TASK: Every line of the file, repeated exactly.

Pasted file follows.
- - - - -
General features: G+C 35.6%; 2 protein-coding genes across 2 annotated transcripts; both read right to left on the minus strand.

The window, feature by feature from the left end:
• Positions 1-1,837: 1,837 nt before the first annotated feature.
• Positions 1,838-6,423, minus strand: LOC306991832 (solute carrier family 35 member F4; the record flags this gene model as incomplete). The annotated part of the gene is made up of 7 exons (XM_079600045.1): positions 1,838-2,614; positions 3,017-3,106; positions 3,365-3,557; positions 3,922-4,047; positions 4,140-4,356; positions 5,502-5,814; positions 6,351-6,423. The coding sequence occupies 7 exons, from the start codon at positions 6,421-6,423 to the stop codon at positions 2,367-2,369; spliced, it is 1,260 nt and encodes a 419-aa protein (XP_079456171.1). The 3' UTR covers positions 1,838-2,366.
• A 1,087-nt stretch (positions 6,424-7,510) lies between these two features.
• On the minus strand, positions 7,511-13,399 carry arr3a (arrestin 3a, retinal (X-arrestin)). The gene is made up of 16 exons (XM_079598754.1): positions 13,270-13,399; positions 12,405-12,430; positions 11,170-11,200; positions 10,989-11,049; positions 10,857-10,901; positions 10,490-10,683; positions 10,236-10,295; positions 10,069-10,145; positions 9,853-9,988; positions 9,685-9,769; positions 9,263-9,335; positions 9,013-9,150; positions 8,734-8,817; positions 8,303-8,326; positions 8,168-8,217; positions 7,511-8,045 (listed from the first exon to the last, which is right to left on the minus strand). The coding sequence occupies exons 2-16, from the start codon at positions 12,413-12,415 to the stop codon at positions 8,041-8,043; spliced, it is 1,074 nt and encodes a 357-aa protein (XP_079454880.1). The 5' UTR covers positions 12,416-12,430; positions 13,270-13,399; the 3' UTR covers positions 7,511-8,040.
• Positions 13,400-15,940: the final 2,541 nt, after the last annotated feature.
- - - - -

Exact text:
General features: G+C 35.6%; 2 protein-coding genes across 2 annotated transcripts; both read right to left on the minus strand.

The window, feature by feature from the left end:
• Positions 1-1,837: 1,837 nt before the first annotated feature.
• Positions 1,838-6,423, minus strand: LOC306991832 (solute carrier family 35 member F4; the record flags this gene model as incomplete). The annotated part of the gene is made up of 7 exons (XM_079600045.1): positions 1,838-2,614; positions 3,017-3,106; positions 3,365-3,557; positions 3,922-4,047; positions 4,140-4,356; positions 5,502-5,814; positions 6,351-6,423. The coding sequence occupies 7 exons, from the start codon at positions 6,421-6,423 to the stop codon at positions 2,367-2,369; spliced, it is 1,260 nt and encodes a 419-aa protein (XP_079456171.1). The 3' UTR covers positions 1,838-2,366.
• A 1,087-nt stretch (positions 6,424-7,510) lies between these two features.
• On the minus strand, positions 7,511-13,399 carry arr3a (arrestin 3a, retinal (X-arrestin)). The gene is made up of 16 exons (XM_079598754.1): positions 13,270-13,399; positions 12,405-12,430; positions 11,170-11,200; positions 10,989-11,049; positions 10,857-10,901; positions 10,490-10,683; positions 10,236-10,295; positions 10,069-10,145; positions 9,853-9,988; positions 9,685-9,769; positions 9,263-9,335; positions 9,013-9,150; positions 8,734-8,817; positions 8,303-8,326; positions 8,168-8,217; positions 7,511-8,045 (listed from the first exon to the last, which is right to left on the minus strand). The coding sequence occupies exons 2-16, from the start codon at positions 12,413-12,415 to the stop codon at positions 8,041-8,043; spliced, it is 1,074 nt and encodes a 357-aa protein (XP_079454880.1). The 5' UTR covers positions 12,416-12,430; positions 13,270-13,399; the 3' UTR covers positions 7,511-8,040.
• Positions 13,400-15,940: the final 2,541 nt, after the last annotated feature.